Coloratura soprano Melody Courage received her degree and diploma in Opera Performance from the Vancouver Academy of Music after studying music at the University of British Columbia. She has performed professionally with Vancouver Opera since 2003, touring with their ensemble as ‘The Queen of the Night’ in an adaptation from Mozart’s The Magic Flute. Melody has performed many roles, including: ‘First Lady’ in Mozart’s The Magic Flute, ‘Barbarina’, in Mozart’s Le Nozze di Figaro, ‘Donna Anna’ in Mozart’s Don Giovanni, ‘Konstanze’ in Mozart’s Die Entführung, ‘Fairy Godmother’ in Massenet’s Cendrillon, ‘Rosalinde’ in Strauss’ Die Fledermaus, and ‘Illia’ in Mozart’s Idomeneo.
She was a featured soloist in Vivaldi’s Gloria with the National Arts Center Orchestra as well as performed The Messiah with the Prince George Symphony Orchestra. With a passion for her Metis heritage, Melody has performed with the Toronto Symphony Orchestra’s Planet Indigenous Festival. She was also selected to perform Reid’s The Spirit of Haida Gwaii for the opening of Vancouver’s Inaugural Cultural Olympiad. In 2010, She was afforded the opportunity to blur the conventional boundaries of opera, collaborating with electric cellist, Cris Derksen, at the Ode’min Giizis Festival in Ontario.
Melody has had the privilege of working with opera legends Nico Castel, Judith Forst, Tracy Dahl, as well as Metropolitan Opera coach Carol Isaac. Most recently, Melody premiered the key role of ‘Native Girl’ in City Opera Vancouver’s production of Missing, which gives voice and honour to Canada’s missing and murdered aboriginal women and girls.
Marion Newman, mezzo-soprano
Kwagiulth and Stó:lō First Nations, English, Irish and Scottish mezzo-soprano Marion Newman is firmly established as one of Canada’s most accomplished singers in works ranging from Vivaldi to Vivier. Noted for her “sumptuous mezzo tone and impressive vocal agility”, Marion’s operatic roles include Carmen and Rosina in Il Barbiere di Sivigliaand the title role in Toronto Masque Theatre’s The Lesson of Da Ji.
The current season for Marion includes starring as Tsianina Redfeather in I Call Myself Princess, a new musical play by Jani Lauzon, Messiah with Symphony Nova Scotia, and her debut with Edmonton Opera as the Mother in Hansel and Gretel. Marion performs Anna Hostmann’s Singing the Earth with Victoria Symphony, and in 2019, Marion leads the cast in the title role of Dean Burry/Yvette Nolan’s Shanawdithit with Tapestry Opera/Opera on the Avalon.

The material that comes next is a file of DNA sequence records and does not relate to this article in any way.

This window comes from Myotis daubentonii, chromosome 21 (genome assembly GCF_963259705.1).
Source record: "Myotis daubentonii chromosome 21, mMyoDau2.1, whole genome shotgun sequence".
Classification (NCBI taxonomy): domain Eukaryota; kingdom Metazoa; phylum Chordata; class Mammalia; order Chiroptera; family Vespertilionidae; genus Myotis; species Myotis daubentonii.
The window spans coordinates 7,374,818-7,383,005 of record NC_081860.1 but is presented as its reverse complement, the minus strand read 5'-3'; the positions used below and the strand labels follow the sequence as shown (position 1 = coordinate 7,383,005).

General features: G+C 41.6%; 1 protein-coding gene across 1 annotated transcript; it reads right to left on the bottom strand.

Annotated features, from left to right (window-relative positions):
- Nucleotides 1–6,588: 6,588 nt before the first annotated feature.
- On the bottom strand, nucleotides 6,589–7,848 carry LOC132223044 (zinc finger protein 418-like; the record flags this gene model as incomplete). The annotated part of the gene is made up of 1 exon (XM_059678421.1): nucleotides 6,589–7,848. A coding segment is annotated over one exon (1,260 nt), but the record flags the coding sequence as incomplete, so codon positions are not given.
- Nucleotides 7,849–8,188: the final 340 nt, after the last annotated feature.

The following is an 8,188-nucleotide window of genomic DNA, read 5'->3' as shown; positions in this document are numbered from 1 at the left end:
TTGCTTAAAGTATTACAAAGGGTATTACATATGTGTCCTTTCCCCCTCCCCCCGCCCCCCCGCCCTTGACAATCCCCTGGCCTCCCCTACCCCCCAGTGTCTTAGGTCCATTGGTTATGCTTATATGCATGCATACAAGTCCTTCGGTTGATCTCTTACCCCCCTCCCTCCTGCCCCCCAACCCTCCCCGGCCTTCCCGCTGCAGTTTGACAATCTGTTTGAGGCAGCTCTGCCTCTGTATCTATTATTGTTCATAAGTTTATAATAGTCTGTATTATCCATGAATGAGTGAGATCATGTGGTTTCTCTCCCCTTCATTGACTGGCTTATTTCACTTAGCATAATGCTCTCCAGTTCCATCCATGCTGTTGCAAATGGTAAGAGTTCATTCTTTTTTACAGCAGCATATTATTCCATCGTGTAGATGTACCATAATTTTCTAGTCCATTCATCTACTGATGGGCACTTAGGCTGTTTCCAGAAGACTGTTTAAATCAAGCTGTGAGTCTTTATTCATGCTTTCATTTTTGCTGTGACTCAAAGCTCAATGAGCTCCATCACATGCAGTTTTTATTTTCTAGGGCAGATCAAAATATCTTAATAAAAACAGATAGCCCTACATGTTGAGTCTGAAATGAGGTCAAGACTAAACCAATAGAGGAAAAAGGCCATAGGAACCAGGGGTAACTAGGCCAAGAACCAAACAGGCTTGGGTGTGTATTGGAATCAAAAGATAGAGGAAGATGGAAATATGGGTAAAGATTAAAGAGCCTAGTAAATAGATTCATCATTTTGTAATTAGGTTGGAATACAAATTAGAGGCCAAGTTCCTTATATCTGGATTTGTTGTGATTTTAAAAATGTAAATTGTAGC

On the concert stage Marion has performed with the Victoria Symphony, National Ballet of Canada, Portland Baroque Orchestra, CapriCCio Vocal Ensemble, The Elmer Iseler Singers, San Francisco Conservatory Orchestra, Kingston Symphony, Symphony Nova Scotia, Elora Festival Singers and the St Lawrence Choir. Her extensive repertoire includes De Falla's El Amor Brujo, Rossini's Petite Messe Solennelle, Mozart's Coronation Mass, Beethoven Ninth Symphony, Copland's In The Beginning and Bach's St. John Passion, Magnificat, and Cantata no. 4.
Marion has performed in many world premieres of several operas/chamber works that speak to her First Nations identity, including the premiere of Bramwell Tovey’s song cycle “Ancestral Voices” with Vancouver Symphony, touring to Winnipeg, Toronto and Ottawa. Further performances include Jennifer Butler’s Klee Wyck Woman with Emily Carr String Quartet at ISCM World New Music Days in Vancouver, and the role of Dr. Wilson in the premiere of Marie Clements’ and Brian Current’s powerful Missing with City Opera Vancouver/Pacific Opera Victoria, as well as solo performances with Regina Symphony’s Forward Currents Festival.
Rebecca Cuddy, mezzo-soprano
A versatile performer, Métis/Canadian Mezzo-Soprano Rebecca Cuddy is at home on both the contemporary and classical stage. Hailing from Toronto, Rebecca is ‘fresh and funny with a large, supple voice'. Recent career highlights include the Toronto Concert Orchestra’s Voice of a Nation in which she premiered a new Métis song cycle by Ian Cusson, Mercedes (Cover Carmen) in Carmen, and Frau Viehmann in The Brothers Grimm (Burry).